Facebook told to axe illegal posts
Social media giant gets 4-day deadline
Thai authorities have given Facebook four days to remove the remaining 131 pages on its site deemed illegal by local courts or face legal action for violating Thai law.
May 16 at 10am is the deadline for the US social media giant to remove the pages ruled illicit or its Thai arm and partners will face legal action, Takorn Tantasith, secretary-general of the National Broadcasting and Telecommunications Commission (NBTC), warned yesterday.
However, the government may not necessarily have the authority to take legal action against the Facebook unit in Thailand, according to a legal expert.
The order came after a meeting yesterday between the Digital Economy and Society Ministry and the NBTC.
Representatives from the Thai Internet Service Provider Association (Tispa), which is responsible for 95% of internet traffic in the country, and the Technology Crime Suppression Division as well as the Royal Thai Army also participated in the meeting.
“Every person [in the country] must comply with Thai laws, and strictly follow rulings by local courts,” Mr Takorn said.
Facebook recently told the Bangkok Post that the company agreed to comply with the government’s request to restrict local access to content on its site found to be in violation of the country’s laws, particularly the lese majeste law.
A Facebook representative said if the company finds the content does indeed violate local laws, it will make it unavailable in the relevant country or territory and notify people who try to access it as to why it is restricted.
Mr Takorn said on behalf of the Tispa that Facebook has already removed 178 of the 309 pages on the court’s list.
However, he said 131 pages are still up on Facebook’s local content delivery network and no reason has been provided for why it is still granting local Facebook users access to them.
“Facebook must either remove the remaining 131 pages by Tuesday morning or face legal action,” Mr Takorn said.
The ministry and the NBTC will meet with representatives of Tispa at its office on Tuesday to monitor whether the remaining pages can still be accessed.
“If even a single illicit page remains, we will immediately discuss what legal steps to take against Facebook Thailand,” Mr Takorn said.
He said the ministry would be the main state authority to implement such action. If necessary it will file a complaint with the police against Facebook Thailand and related parties for violating Thai court orders and the Computer Crime Act.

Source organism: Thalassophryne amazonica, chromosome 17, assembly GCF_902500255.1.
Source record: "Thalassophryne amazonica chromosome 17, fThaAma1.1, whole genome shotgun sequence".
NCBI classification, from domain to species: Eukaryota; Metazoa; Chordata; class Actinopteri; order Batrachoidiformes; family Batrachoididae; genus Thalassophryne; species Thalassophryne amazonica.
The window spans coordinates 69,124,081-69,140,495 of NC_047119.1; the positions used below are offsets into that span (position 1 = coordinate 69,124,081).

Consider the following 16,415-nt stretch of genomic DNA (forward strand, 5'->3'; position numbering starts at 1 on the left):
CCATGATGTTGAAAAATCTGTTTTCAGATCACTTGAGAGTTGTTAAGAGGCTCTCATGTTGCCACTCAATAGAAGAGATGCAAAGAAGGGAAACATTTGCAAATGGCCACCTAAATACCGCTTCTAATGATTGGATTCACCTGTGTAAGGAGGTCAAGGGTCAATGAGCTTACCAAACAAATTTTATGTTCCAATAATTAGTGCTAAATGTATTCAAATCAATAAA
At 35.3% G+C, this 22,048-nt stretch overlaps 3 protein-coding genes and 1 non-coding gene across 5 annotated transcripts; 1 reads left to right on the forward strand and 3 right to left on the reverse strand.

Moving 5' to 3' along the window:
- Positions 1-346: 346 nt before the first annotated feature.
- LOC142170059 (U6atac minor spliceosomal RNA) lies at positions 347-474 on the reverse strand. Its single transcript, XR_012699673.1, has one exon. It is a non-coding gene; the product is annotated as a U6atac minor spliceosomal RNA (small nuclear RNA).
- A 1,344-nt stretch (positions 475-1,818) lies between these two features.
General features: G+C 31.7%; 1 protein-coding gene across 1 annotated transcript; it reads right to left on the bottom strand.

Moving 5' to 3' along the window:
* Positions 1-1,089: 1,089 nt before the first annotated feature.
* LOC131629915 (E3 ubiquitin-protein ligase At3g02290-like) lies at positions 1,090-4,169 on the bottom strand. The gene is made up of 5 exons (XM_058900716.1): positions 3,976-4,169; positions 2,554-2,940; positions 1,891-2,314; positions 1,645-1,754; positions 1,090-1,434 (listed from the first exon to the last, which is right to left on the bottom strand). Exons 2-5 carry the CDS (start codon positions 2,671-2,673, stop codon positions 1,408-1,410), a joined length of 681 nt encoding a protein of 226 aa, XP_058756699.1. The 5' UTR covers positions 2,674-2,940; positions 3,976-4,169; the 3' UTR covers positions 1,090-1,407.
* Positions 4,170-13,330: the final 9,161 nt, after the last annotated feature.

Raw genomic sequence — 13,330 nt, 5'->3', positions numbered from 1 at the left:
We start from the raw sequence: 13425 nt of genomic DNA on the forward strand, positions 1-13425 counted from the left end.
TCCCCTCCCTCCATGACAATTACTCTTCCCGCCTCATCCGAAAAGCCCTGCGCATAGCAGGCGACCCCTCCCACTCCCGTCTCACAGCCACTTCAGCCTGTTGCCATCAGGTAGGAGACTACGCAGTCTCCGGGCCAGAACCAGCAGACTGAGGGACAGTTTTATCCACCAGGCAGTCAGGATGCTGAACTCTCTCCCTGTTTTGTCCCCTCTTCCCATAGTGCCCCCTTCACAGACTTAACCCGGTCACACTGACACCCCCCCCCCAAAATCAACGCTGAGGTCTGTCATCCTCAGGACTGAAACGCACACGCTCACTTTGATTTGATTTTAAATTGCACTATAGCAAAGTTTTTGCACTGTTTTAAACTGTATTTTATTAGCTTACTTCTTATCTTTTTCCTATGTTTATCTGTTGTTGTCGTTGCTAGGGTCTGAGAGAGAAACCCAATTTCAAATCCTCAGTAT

Mr Takorn also said the NBTC would have to call in representatives from Facebook Thailand to discuss whether the company had failed to comply with the authorities’ order.
Dhiraphol Suwanprateep, partner for information technology and communications at the international law firm Baker & McKenzie, said if the government takes legal action against Facebook Thailand it must first establish that Facebook Thailand is a full branch office of Facebook.
“If Facebook Thailand was registered as a representative office, it cannot be sued as it’s a separate entity from the US office. It has no power to control the illegal [Facebook] content,” he said.
The government faces complications in suing local ISPs as they were not responsible for the illegal content, he said.
“It can only press charges against the ISPs ... if it has proof they ignored the order to remove the illegal content,” he added.
From a technical perspective, it is very hard for an ISP to know where those URLs or pages which contain the illegal content are located, experts say.
Normally, ISPs do not have control over data management. They are responsible for traffic flow. They do not own the content and they are not responsible for uploading the content whether illegal or not.
“Forcing local ISPs to handle illegal content is not practical as they do not have the full capability to monitor and remove content. Under internationally recognised principles, ISPs are merely intermediaries and are exempt from charges in regard to illegal content under safe-harbour principles,” said Mr Dhirapol.
If a government needs to block all illegal content, they will have to use the China model to shut down the entire Facebook service. The question is whether they have any alternatives for users, he said.
“The government plans to visit the premises of ISPs and international internet gateways [IIGs] to investigate illegal content next week. We hope to see due process during the investigation. An investigation on private premises must be conducted carefully and in line with procedure under Thai law,” he said.
Meanwhile, Maj Gen Ritthi Intharawut, director of the Army Cyber Centre (ACC), said that abuses of the lese majeste law online have dropped significantly as a result of hard work by several agencies monitoring and suppressing this type of crime.
Parties cooperating with the ACC in tackling this are the Office of the National Broadcasting and Telecommunications Commission, Ministry of Digital Economy and Society, Department of Special Investigation and the mass media, he said.
Since its inauguration last October, the centre has identified a total of 820 cases of activities affecting the monarchy, 365 of which were committed via Facebook, 450 on YouTube and five on Twitter, he said.
Of these, 435 cases have been blocked, 111 are in the process of being blocked and the other 274 have only recently been detected, he said.
In April, 120 more cases were detected, he said. Seven people were found to be responsible but they were abroad, he said, adding that only in 18 cases were those responsible not identified.